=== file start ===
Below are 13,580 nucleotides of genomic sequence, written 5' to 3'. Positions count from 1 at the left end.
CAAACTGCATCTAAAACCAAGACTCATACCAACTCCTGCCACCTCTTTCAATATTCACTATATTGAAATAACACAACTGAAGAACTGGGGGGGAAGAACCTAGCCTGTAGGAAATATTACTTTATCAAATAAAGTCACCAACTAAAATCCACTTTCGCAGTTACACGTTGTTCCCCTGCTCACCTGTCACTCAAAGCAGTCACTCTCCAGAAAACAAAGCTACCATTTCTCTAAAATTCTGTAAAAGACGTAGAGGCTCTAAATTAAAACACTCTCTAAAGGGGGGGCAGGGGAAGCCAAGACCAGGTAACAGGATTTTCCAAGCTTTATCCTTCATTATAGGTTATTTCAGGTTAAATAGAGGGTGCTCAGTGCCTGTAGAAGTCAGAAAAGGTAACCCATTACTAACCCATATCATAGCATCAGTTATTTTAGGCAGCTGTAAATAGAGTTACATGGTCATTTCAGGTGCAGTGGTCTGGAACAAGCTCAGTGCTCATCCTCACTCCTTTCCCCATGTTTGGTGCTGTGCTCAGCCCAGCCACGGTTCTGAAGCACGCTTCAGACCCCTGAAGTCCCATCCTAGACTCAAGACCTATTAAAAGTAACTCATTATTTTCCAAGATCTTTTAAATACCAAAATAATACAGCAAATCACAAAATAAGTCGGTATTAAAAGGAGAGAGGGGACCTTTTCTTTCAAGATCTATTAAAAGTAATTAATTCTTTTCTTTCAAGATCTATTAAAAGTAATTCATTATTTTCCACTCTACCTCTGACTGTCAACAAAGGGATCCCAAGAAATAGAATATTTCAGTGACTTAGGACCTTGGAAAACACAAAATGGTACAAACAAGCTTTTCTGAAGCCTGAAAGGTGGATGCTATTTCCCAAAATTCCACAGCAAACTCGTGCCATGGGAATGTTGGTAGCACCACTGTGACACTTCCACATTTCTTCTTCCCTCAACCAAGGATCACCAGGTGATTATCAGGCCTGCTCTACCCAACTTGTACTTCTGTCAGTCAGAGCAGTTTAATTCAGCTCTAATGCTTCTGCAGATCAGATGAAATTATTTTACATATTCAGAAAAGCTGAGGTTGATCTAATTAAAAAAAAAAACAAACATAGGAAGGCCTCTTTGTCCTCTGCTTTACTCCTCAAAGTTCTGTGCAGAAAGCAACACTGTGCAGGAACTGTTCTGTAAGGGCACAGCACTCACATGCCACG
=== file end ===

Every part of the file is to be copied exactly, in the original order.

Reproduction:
Below are 13,580 nucleotides of genomic sequence, written 5' to 3'. Positions count from 1 at the left end.
CAAACTGCATCTAAAACCAAGACTCATACCAACTCCTGCCACCTCTTTCAATATTCACTATATTGAAATAACACAACTGAAGAACTGGGGGGGAAGAACCTAGCCTGTAGGAAATATTACTTTATCAAATAAAGTCACCAACTAAAATCCACTTTCGCAGTTACACGTTGTTCCCCTGCTCACCTGTCACTCAAAGCAGTCACTCTCCAGAAAACAAAGCTACCATTTCTCTAAAATTCTGTAAAAGACGTAGAGGCTCTAAATTAAAACACTCTCTAAAGGGGGGGCAGGGGAAGCCAAGACCAGGTAACAGGATTTTCCAAGCTTTATCCTTCATTATAGGTTATTTCAGGTTAAATAGAGGGTGCTCAGTGCCTGTAGAAGTCAGAAAAGGTAACCCATTACTAACCCATATCATAGCATCAGTTATTTTAGGCAGCTGTAAATAGAGTTACATGGTCATTTCAGGTGCAGTGGTCTGGAACAAGCTCAGTGCTCATCCTCACTCCTTTCCCCATGTTTGGTGCTGTGCTCAGCCCAGCCACGGTTCTGAAGCACGCTTCAGACCCCTGAAGTCCCATCCTAGACTCAAGACCTATTAAAAGTAACTCATTATTTTCCAAGATCTTTTAAATACCAAAATAATACAGCAAATCACAAAATAAGTCGGTATTAAAAGGAGAGAGGGGACCTTTTCTTTCAAGATCTATTAAAAGTAATTAATTCTTTTCTTTCAAGATCTATTAAAAGTAATTCATTATTTTCCACTCTACCTCTGACTGTCAACAAAGGGATCCCAAGAAATAGAATATTTCAGTGACTTAGGACCTTGGAAAACACAAAATGGTACAAACAAGCTTTTCTGAAGCCTGAAAGGTGGATGCTATTTCCCAAAATTCCACAGCAAACTCGTGCCATGGGAATGTTGGTAGCACCACTGTGACACTTCCACATTTCTTCTTCCCTCAACCAAGGATCACCAGGTGATTATCAGGCCTGCTCTACCCAACTTGTACTTCTGTCAGTCAGAGCAGTTTAATTCAGCTCTAATGCTTCTGCAGATCAGATGAAATTATTTTACATATTCAGAAAAGCTGAGGTTGATCTAATTAAAAAAAAAAACAAACATAGGAAGGCCTCTTTGTCCTCTGCTTTACTCCTCAAAGTTCTGTGCAGAAAGCAACACTGTGCAGGAACTGTTCTGTAAGGGCACAGCACTCACATGCCACG